In which I start to feel a bit of panic as I try and clarify my problems with assignment 1.
It’s been a busy few weeks. It’s a few days before my first assignment is due in and my ideas still haven’t coalesced yet. I’m not panicking, but I know if I don’t get the work done very soon now then I will.
I have a problem: I realise that what I usually do with photography is see an image and capture it. I know that I see images that other people don’t notice; I’ve had many people comment on my composition skills and the fact that I see things they don’t. My problem is that for this assignment, I can’t do that. I can’t just go and look for pretty pictures. If I had to do that locally, I’d have no problem. But I have to find or create images that communicate a complex idea and set of feelings, and I’ve never done that before. I have considered staged images and have sketched out rough ideas of the images I could create that I hope would communicate some of my ideas, but it would take too long for this first quick assignment, and also I think I’d have to be in some of them. I could set up my camera on a tripod, use one of my children to stand in for me so I can sort out the technical aspects of the shot, and then I could use the remote control on my phone to take the images with me in them. But I can’t do it in this time period, so although it’s something I could work on long term, it’s not a viable option at the moment. I’m not sure if staged images ‘count’ either. And although I have quite a clear idea of what the images would look like, I would have to expose more of myself physically and emotionally than I feel comfortable with at the moment.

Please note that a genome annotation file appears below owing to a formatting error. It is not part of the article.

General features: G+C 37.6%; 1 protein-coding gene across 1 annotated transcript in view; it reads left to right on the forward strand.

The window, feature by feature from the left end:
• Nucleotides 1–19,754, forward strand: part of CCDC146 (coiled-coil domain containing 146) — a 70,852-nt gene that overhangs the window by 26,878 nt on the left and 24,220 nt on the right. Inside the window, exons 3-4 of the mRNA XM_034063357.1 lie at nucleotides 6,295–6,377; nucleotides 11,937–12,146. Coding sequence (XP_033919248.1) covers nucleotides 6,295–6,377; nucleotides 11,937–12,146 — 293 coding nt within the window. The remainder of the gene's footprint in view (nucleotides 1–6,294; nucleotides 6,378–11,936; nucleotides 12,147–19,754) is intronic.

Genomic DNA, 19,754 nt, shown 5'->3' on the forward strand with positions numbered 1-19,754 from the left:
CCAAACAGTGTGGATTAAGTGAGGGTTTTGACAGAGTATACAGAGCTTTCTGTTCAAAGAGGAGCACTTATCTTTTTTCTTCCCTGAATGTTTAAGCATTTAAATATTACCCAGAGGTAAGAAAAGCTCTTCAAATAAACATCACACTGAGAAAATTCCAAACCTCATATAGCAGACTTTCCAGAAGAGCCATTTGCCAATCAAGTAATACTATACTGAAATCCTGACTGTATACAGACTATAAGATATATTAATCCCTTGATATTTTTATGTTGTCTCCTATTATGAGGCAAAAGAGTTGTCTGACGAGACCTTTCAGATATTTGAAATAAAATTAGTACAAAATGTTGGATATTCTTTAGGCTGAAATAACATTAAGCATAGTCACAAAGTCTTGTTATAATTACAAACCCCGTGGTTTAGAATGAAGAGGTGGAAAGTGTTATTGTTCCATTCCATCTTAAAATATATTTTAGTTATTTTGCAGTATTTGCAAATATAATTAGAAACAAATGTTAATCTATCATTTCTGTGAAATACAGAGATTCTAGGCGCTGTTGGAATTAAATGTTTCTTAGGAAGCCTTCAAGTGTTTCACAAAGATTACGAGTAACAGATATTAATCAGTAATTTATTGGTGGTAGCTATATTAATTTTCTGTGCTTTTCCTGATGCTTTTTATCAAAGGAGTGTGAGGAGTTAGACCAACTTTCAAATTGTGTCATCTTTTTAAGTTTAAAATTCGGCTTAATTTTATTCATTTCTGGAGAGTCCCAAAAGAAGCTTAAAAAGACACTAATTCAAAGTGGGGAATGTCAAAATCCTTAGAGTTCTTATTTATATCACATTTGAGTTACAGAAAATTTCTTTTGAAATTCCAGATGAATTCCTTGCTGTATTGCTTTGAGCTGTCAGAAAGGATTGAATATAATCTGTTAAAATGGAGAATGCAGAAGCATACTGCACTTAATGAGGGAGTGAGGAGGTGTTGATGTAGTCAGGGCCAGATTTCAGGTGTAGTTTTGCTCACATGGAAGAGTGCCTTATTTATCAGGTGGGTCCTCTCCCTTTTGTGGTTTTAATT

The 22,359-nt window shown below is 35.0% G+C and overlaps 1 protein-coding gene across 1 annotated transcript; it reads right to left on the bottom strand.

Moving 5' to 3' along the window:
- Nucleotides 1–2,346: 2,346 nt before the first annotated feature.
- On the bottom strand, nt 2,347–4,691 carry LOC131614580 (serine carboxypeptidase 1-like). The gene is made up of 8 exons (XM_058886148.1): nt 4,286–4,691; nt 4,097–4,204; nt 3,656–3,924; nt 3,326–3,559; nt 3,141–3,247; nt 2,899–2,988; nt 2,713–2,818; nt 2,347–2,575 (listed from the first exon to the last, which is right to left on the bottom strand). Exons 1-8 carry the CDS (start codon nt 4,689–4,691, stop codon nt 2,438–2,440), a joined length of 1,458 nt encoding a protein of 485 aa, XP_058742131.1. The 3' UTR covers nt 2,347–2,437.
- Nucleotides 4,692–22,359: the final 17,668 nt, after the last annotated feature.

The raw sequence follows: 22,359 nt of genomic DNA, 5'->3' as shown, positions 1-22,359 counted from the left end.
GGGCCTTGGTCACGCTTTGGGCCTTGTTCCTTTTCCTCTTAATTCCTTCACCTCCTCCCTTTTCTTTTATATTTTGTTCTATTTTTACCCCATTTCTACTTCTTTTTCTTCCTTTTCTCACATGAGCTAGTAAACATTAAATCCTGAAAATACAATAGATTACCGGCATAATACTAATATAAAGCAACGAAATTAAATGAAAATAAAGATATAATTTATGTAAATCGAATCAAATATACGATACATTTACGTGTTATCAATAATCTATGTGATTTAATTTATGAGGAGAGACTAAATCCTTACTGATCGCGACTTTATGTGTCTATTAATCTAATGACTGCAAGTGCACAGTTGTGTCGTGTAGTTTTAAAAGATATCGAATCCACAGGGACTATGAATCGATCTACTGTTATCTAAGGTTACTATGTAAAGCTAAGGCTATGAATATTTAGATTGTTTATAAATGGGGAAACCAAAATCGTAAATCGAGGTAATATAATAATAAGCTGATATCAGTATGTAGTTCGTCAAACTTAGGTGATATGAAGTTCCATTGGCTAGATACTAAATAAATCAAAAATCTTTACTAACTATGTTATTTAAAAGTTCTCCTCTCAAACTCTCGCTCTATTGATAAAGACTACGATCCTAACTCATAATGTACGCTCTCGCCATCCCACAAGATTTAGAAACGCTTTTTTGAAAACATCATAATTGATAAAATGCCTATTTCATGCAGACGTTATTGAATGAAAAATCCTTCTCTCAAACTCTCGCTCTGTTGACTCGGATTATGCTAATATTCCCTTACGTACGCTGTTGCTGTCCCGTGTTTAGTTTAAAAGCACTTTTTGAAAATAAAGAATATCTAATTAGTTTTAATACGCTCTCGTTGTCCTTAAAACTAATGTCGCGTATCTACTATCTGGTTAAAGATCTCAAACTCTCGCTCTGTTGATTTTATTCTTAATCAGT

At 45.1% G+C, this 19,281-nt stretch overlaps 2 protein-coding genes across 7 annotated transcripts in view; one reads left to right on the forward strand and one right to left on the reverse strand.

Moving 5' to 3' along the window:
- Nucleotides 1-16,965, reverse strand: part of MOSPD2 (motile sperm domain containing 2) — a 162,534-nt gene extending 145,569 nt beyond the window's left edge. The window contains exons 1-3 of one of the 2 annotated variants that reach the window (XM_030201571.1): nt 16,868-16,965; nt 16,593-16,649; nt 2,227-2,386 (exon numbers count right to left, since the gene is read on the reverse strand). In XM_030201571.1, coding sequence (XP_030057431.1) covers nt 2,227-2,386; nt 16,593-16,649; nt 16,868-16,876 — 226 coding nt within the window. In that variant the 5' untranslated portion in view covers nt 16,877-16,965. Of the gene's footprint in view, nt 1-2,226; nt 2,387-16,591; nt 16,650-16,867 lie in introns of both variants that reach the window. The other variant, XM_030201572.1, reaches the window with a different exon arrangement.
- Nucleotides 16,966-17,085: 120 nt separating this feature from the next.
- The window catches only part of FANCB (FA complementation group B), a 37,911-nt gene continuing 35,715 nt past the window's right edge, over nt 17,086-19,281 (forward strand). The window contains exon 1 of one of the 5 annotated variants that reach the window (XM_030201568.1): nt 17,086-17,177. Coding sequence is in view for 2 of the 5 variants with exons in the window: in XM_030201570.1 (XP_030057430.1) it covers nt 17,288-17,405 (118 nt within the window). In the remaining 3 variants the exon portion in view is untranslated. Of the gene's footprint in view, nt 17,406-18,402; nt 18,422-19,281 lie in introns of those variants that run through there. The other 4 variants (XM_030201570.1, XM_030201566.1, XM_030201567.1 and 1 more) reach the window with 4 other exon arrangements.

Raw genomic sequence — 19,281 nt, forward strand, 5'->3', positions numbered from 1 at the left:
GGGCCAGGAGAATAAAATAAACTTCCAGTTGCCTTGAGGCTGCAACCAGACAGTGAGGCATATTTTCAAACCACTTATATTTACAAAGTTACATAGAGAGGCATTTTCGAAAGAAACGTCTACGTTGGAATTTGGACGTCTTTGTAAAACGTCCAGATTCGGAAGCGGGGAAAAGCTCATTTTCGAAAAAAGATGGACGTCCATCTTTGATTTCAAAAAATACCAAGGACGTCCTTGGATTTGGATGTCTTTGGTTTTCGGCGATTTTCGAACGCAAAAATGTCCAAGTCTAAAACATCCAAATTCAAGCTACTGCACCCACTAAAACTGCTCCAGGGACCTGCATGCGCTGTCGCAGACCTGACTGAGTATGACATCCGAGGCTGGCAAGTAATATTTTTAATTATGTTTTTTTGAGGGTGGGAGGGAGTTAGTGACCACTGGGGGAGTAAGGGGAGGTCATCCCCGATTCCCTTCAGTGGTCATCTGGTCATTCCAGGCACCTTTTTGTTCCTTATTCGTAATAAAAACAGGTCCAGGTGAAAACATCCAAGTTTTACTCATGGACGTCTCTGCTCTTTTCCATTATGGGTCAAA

I have always felt very uncomfortable in front of a camera. I don’t like people taking photos of me, and not many exist. In fact, it’s only really been in the past year that I’ve pointed a camera at myself and I still find it incredibly unsettling. The idea of being in front of a camera is very difficult. Looking at myself is very hard, although I’m trying to push myself a little by putting ‘selfies’ on Instagram, even if they are usually pictures where I am effectively hidden behind my camera, or reflected in a window or mirror.
When I look at some of the ideas I’ve sketched out, I think I am picking up ideas from an exhibition in the Tate Modern I saw before I started the course. I don’t remember the name of the artist. When I first saw her work I didn’t like it and I thought it was irrelevant, but for some reason some of her ideas come to mind when I think about my feelings of disconnect and how I could represent them. I have tried to find out who she is, but I think I will have to find out when I next visit.
On 26th July 2017 I took my children to The Tate Modern and I saw some images by Daido Moriyama. By the time I’d reached them one of my children was sick to death of it all so I didn’t get time to really pause and look, but I plan to go back and spend time looking at his work very soon as it really stood out to me.